FAQ
I'm trying to use a domonad block with the state monad, and I'm running
into trouble chaining together multiple monadic instructions.

Take this for example:

;; This block of code fetches the value from :a in the state,
;; and then associates a new value for :b if :a is set.
(domonad state-m
  [a (fetch-val :a)
  _ (if a
    (update-state #(assoc % :b 2))
    (m-result nil))
  ]
  nil)

My question is, what if I wanted to run two update functions, like
(update-state #(assoc % :b 2)) and (update-state #(assoc % :c 3)),
but within the if statement?

(p.s. I realize that assoc is variadic, and could easily deal with this,
however I'm using
it as a simple example of a more general case)

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  • Ben Wolfson at Jul 11, 2013 at 9:18 pm
    Is it not possible just to put another domonad block in the true branch of
    the if? Alternately, it should be possible to do it with an explicit bind
    operation.

    On Thu, Jul 11, 2013 at 2:11 PM, JvJ wrote:

    I'm trying to use a domonad block with the state monad, and I'm running
    into trouble chaining together multiple monadic instructions.

    Take this for example:

    ;; This block of code fetches the value from :a in the state,
    ;; and then associates a new value for :b if :a is set.
    (domonad state-m
    [a (fetch-val :a)
    _ (if a
    (update-state #(assoc % :b 2))
    (m-result nil))
    ]
    nil)

    My question is, what if I wanted to run two update functions, like
    (update-state #(assoc % :b 2)) and (update-state #(assoc % :c 3)),
    but within the if statement?

    (p.s. I realize that assoc is variadic, and could easily deal with this,
    however I'm using
    it as a simple example of a more general case)

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    --
    Ben Wolfson
    "Human kind has used its intelligence to vary the flavour of drinks, which
    may be sweet, aromatic, fermented or spirit-based. ... Family and social
    life also offer numerous other occasions to consume drinks for pleasure."
    [Larousse, "Drink" entry]

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  • JvJ at Jul 11, 2013 at 9:43 pm
    Yeah it is possible to do it with another domonad block. I just don't want
    to clutter up the code by repeating myself.

    I made a macro do-state that introduces a new domonad block using the
    current state. It works:

    (defmacro do-state [bindings & r]
         `(fn [st] ( (domonad state-m ~bindings ~@r) st)))

    (domonad state-m
      [a (fetch-val :a)
      _ (if a
        (do-state[ _ (update-state #(assoc % :b 2))
                                                               _ (update-state
    #(assoc % :b 2))]
                                                               nil)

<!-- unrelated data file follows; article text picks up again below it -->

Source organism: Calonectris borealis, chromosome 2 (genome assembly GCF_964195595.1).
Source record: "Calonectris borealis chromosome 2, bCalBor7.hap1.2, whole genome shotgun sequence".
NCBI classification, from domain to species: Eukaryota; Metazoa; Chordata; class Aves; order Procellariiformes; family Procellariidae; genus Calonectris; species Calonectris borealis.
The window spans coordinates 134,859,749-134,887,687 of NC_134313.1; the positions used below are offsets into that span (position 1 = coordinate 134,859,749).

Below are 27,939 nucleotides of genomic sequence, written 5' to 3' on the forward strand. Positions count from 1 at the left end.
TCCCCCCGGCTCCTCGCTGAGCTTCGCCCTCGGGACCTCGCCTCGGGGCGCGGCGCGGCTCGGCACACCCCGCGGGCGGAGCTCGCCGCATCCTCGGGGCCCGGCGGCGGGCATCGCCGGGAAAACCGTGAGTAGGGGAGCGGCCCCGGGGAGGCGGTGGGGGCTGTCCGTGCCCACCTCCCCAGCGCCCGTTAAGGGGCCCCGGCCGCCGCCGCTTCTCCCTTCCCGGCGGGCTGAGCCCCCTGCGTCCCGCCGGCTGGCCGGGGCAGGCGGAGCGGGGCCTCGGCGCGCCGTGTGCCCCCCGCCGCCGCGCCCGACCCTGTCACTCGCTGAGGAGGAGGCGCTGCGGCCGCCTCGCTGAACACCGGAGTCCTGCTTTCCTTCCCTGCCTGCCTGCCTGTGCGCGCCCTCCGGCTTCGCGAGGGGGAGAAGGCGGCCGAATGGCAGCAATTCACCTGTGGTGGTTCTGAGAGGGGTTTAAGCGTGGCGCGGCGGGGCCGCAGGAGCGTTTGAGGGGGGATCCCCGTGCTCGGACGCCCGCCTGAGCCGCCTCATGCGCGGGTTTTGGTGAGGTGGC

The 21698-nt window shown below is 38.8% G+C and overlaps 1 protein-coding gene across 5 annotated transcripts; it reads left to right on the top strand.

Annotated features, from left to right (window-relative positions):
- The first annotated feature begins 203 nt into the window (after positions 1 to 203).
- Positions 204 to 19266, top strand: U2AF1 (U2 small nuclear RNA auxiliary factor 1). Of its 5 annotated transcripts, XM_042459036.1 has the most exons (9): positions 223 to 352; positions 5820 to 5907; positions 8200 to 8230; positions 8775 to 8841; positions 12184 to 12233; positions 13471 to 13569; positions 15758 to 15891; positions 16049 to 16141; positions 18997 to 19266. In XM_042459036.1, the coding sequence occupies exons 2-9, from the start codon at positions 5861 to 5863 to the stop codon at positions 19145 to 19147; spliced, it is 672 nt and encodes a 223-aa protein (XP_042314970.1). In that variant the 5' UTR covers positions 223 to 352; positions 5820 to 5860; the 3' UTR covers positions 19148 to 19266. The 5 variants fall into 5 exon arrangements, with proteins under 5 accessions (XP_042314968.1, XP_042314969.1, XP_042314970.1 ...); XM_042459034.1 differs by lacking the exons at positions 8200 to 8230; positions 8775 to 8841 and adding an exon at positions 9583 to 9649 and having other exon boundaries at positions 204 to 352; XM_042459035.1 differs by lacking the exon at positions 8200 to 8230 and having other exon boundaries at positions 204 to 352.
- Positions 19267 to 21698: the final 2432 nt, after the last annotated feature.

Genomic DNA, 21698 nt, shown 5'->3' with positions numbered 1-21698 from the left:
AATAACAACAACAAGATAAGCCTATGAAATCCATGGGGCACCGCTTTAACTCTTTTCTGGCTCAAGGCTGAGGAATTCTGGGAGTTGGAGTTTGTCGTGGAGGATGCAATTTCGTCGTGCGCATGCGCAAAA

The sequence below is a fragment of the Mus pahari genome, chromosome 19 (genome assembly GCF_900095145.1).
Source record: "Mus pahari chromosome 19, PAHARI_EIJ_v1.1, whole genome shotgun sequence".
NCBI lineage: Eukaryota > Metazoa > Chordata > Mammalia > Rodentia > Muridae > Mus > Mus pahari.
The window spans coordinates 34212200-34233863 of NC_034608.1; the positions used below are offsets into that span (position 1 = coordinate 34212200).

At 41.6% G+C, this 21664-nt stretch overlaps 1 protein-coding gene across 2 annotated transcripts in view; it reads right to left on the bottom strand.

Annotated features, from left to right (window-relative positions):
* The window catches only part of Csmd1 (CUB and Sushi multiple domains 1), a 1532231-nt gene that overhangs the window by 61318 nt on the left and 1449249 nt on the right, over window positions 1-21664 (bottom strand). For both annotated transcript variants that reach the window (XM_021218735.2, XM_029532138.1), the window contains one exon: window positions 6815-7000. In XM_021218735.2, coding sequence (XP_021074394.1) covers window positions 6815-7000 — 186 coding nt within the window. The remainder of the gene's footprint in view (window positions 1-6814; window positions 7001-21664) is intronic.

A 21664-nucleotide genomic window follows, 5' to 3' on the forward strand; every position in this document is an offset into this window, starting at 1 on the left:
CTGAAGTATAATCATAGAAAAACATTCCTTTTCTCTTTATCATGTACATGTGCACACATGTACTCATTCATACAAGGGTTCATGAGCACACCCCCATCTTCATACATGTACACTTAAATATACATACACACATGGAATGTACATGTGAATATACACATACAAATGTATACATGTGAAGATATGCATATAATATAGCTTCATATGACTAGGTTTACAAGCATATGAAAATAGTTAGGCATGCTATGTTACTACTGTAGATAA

(m-result nil))
      ]
      nil)
    On Thursday, July 11, 2013 2:18:44 PM UTC-7, Ben wrote:

    Is it not possible just to put another domonad block in the true branch of
    the if? Alternately, it should be possible to do it with an explicit bind
    operation.


    On Thu, Jul 11, 2013 at 2:11 PM, JvJ <kfjwh...@gmail.com <javascript:>>wrote:
    I'm trying to use a domonad block with the state monad, and I'm running
    into trouble chaining together multiple monadic instructions.

    Take this for example:

    ;; This block of code fetches the value from :a in the state,
    ;; and then associates a new value for :b if :a is set.
    (domonad state-m
    [a (fetch-val :a)
    _ (if a
    (update-state #(assoc % :b 2))
    (m-result nil))
    ]
    nil)

    My question is, what if I wanted to run two update functions, like
    (update-state #(assoc % :b 2)) and (update-state #(assoc % :c 3)),
    but within the if statement?

    (p.s. I realize that assoc is variadic, and could easily deal with this,
    however I'm using
    it as a simple example of a more general case)

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    --
    Ben Wolfson
    "Human kind has used its intelligence to vary the flavour of drinks, which
    may be sweet, aromatic, fermented or spirit-based. ... Family and social
    life also offer numerous other occasions to consume drinks for pleasure."
    [Larousse, "Drink" entry]
    --
    --
    You received this message because you are subscribed to the Google
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    To post to this group, send email to clojure@googlegroups.com
    Note that posts from new members are moderated - please be patient with your first post.
    To unsubscribe from this group, send email to
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postedJul 11, '13 at 9:11p
activeJul 11, '13 at 9:43p
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